Amaterasu is the Shinto goddess of the sun and the universe. After clashing with her brother, the god of sea and storm, she shuts herself inside a cave of darkness. Her absence plunges the earth into chaos, and to coax her from her cave of mourning, the other gods offer three sacred objects: a 500- branch Sakaki tree, a magatama jewel, and a mirror.
Cindy Mochizuki’s The Sakaki Tree, a Jewel, and the Mirror is a material exploration that works within this cosmology, exploring the spirits of these Japanese legends and folklore. Mochizuki crafted small figurines through intuitive and improvised assemblage, using porcelain, clay, and mixed textiles including silkworm cocoons, mohair fleece, and traditional Japanese rayon bunka thread. The figurines are raised on thin dowels and backlit, casting dramatic shadows that form a crucial part of the installation. Between the figures and the wall are a series of five moon-like, circular stretched canvases. The sparkly canvas used is intended for Bunka embroidery, a material choice through which
Mochizuki references her family heritage; Bunka embroidery was her grandmother’s own creative practice. Mochizuki created fifty of the figurines, each bearing heads, feet, and hair. Together with their shadows, one hundred enigmatic entities make up the installation.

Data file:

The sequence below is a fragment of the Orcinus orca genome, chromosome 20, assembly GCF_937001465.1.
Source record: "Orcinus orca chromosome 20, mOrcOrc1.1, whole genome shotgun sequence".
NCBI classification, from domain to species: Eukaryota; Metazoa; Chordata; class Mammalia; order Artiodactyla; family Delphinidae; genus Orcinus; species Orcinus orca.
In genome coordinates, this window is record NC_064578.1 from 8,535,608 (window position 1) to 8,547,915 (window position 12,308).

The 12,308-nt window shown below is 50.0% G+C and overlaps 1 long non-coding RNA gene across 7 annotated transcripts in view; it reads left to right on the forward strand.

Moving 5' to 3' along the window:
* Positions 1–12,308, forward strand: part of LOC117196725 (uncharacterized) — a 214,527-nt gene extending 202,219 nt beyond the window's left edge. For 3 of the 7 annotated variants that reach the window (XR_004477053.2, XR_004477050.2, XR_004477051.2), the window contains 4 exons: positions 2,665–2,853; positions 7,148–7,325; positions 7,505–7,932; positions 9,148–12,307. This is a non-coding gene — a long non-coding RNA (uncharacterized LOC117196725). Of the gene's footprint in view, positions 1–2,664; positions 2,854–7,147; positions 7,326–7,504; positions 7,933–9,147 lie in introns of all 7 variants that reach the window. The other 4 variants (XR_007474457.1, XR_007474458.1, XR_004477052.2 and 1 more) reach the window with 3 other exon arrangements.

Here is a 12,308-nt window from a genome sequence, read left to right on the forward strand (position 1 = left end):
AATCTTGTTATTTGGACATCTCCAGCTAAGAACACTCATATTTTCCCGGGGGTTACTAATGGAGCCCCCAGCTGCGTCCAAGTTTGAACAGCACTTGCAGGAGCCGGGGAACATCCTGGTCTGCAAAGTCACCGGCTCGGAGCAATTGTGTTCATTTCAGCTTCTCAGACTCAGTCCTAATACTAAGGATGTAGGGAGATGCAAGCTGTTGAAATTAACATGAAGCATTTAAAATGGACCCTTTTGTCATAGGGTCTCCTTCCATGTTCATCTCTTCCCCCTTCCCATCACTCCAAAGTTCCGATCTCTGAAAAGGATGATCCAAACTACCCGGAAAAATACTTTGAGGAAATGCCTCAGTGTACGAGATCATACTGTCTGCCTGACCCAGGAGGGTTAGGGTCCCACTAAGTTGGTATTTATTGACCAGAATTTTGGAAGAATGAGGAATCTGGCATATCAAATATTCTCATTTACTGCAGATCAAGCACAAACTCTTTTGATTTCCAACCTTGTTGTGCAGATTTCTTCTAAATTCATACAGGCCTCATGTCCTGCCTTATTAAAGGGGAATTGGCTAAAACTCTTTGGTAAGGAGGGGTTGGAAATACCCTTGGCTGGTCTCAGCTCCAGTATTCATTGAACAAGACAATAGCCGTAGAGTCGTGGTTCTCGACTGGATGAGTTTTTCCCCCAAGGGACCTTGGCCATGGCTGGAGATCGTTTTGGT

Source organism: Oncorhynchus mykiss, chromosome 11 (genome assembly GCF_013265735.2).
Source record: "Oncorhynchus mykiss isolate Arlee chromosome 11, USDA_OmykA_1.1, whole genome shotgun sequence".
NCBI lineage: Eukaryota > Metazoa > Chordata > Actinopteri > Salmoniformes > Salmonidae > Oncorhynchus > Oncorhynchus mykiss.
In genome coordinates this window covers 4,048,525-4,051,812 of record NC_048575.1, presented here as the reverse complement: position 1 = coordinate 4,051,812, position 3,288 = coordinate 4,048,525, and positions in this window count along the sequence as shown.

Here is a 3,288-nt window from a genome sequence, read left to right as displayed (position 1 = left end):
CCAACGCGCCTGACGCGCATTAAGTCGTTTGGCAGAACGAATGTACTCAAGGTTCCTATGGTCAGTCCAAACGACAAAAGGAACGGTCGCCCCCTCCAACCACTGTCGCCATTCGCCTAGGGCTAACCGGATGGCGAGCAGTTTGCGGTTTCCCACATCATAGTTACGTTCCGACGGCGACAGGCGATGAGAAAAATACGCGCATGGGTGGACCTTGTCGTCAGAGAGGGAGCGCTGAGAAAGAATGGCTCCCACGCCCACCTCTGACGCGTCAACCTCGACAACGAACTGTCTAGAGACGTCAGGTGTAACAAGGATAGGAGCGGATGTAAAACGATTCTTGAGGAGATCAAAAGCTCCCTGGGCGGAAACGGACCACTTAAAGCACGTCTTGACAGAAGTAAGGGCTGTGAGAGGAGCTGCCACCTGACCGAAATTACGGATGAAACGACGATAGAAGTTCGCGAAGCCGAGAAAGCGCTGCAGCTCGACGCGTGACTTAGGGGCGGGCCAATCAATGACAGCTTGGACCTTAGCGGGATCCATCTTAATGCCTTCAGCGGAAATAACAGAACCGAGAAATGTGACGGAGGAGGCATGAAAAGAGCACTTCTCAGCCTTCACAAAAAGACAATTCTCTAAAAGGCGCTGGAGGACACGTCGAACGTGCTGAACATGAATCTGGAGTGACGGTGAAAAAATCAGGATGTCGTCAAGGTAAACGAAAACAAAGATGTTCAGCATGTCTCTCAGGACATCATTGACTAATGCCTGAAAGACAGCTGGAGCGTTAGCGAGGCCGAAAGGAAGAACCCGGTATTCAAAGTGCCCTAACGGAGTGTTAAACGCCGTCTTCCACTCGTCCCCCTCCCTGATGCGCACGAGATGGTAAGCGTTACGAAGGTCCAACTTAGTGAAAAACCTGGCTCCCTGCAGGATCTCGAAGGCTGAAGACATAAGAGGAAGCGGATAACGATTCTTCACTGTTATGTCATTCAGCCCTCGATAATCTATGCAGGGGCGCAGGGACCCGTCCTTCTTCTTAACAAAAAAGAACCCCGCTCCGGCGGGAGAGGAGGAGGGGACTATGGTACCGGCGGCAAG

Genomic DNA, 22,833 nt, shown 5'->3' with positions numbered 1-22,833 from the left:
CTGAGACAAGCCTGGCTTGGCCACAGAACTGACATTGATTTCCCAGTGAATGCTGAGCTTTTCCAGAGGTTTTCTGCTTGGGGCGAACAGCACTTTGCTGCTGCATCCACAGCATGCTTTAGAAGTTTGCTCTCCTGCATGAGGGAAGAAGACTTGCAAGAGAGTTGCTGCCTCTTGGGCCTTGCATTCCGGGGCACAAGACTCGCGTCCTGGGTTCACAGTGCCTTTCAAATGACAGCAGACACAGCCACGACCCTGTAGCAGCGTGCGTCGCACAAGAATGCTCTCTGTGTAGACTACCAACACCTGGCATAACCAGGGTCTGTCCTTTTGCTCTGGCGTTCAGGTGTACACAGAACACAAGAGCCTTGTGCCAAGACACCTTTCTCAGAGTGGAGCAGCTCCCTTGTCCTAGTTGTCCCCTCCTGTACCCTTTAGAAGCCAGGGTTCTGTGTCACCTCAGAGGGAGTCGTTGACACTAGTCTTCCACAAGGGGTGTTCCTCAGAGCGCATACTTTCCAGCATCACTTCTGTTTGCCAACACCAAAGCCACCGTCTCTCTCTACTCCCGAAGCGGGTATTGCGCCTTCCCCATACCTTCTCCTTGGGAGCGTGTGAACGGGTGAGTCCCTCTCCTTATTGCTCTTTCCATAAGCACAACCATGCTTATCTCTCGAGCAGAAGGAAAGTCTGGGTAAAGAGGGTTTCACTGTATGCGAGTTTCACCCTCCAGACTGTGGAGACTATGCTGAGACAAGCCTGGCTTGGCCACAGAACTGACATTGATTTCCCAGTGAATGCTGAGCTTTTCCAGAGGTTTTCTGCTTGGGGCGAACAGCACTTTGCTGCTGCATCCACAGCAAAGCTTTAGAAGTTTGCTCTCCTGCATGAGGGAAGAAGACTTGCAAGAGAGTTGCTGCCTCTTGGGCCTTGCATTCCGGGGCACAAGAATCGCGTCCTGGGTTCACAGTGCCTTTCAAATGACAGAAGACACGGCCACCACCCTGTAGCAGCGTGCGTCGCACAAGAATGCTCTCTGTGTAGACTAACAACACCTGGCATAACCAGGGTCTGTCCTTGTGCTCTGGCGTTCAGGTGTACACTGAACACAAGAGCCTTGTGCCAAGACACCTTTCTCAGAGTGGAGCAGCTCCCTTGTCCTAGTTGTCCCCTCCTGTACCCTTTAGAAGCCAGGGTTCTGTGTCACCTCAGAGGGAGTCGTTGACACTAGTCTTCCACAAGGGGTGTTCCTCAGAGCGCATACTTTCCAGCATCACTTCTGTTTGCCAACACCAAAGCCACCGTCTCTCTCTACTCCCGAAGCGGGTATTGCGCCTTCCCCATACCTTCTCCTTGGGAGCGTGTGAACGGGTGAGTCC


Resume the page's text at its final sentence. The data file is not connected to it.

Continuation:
The theatre created around these miniature puppets conjures their role as a performance objects. Quietly dormant, each tiny figure contains its own story within the greater narrative the installation tells. They are non-human, strange and yet oddly familiar, with animalistic and fantastical qualities. Perhaps they are lucky talismans, or archetypes; they call up the puppets of traditional Japanese Bunraku theatre.
Periodically throughout the installation, Mochizuki will activate these performance objects through a series of intimate performances that use the figures as a tool of divination. Participants will contemplate the objects more closely, and through careful examination uncover both their unique stories, and the cosmology they all share. The performances will create playful and mysterious interactive experience, adding to the exhibition’s atmosphere of strangeness and beauty.
The Sakaki Tree, a Jewel, and the Mirror furthers Mochizuki’s interest in the performance and manifestation of story through material forms, and the recovery of Japanese folklore in contemporary society.
Wood carving and stands: Minoru Yamamoto
Production Assistance: Cherry Wen Wen Lu
Ceramics Assistance: Julia Chirka
Lighting Design: James Proudfoot